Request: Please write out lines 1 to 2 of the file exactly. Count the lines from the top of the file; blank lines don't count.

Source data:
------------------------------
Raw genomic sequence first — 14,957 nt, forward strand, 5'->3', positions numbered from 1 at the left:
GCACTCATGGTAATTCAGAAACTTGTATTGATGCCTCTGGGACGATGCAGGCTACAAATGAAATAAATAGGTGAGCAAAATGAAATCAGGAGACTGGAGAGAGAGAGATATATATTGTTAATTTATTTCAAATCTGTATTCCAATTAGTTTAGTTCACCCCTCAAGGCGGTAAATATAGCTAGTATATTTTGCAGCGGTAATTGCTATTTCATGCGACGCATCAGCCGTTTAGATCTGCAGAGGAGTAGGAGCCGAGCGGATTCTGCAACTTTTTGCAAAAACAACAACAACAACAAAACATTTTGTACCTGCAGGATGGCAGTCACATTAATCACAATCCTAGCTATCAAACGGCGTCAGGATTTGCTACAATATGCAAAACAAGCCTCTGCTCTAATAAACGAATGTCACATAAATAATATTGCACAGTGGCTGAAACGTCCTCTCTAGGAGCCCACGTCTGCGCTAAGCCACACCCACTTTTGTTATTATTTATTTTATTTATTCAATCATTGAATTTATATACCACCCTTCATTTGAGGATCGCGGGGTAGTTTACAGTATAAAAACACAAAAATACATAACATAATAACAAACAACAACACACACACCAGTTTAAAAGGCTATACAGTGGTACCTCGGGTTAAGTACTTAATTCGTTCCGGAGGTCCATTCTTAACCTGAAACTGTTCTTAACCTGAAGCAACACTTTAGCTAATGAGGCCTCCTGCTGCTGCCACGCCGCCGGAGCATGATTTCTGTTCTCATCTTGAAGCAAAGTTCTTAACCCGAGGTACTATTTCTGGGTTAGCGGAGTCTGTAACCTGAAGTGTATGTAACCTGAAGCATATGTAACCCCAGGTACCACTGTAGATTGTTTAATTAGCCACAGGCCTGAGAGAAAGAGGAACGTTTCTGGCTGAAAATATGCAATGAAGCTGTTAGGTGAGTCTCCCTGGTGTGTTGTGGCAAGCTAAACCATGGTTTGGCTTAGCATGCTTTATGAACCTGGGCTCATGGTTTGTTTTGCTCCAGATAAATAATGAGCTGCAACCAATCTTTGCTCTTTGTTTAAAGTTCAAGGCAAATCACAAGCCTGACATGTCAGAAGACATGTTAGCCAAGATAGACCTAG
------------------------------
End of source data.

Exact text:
Raw genomic sequence first — 14,957 nt, forward strand, 5'->3', positions numbered from 1 at the left:
GCACTCATGGTAATTCAGAAACTTGTATTGATGCCTCTGGGACGATGCAGGCTACAAATGAAATAAATAGGTGAGCAAAATGAAATCAGGAGACTGGAGAGAGAGAGATATATATTGTTAATTTATTTCAAATCTGTATTCCAATTAGTTTAGTTCACCCCTCAAGGCGGTAAATATAGCTAGTATATTTTGCAGCGGTAATTGCTATTTCATGCGACGCATCAGCCGTTTAGATCTGCAGAGGAGTAGGAGCCGAGCGGATTCTGCAACTTTTTGCAAAAACAACAACAACAACAAAACATTTTGTACCTGCAGGATGGCAGTCACATTAATCACAATCCTAGCTATCAAACGGCGTCAGGATTTGCTACAATATGCAAAACAAGCCTCTGCTCTAATAAACGAATGTCACATAAATAATATTGCACAGTGGCTGAAACGTCCTCTCTAGGAGCCCACGTCTGCGCTAAGCCACACCCACTTTTGTTATTATTTATTTTATTTATTCAATCATTGAATTTATATACCACCCTTCATTTGAGGATCGCGGGGTAGTTTACAGTATAAAAACACAAAAATACATAACATAATAACAAACAACAACACACACACCAGTTTAAAAGGCTATACAGTGGTACCTCGGGTTAAGTACTTAATTCGTTCCGGAGGTCCATTCTTAACCTGAAACTGTTCTTAACCTGAAGCAACACTTTAGCTAATGAGGCCTCCTGCTGCTGCCACGCCGCCGGAGCATGATTTCTGTTCTCATCTTGAAGCAAAGTTCTTAACCCGAGGTACTATTTCTGGGTTAGCGGAGTCTGTAACCTGAAGTGTATGTAACCTGAAGCATATGTAACCCCAGGTACCACTGTAGATTGTTTAATTAGCCACAGGCCTGAGAGAAAGAGGAACGTTTCTGGCTGAAAATATGCAATGAAGCTGTTAGGTGAGTCTCCCTGGTGTGTTGTGGCAAGCTAAACCATGGTTTGGCTTAGCATGCTTTATGAACCTGGGCTCATGGTTTGTTTTGCTCCAGATAAATAATGAGCTGCAACCAATCTTTGCTCTTTGTTTAAAGTTCAAGGCAAATCACAAGCCTGACATGTCAGAAGACATGTTAGCCAAGATAGACCTAG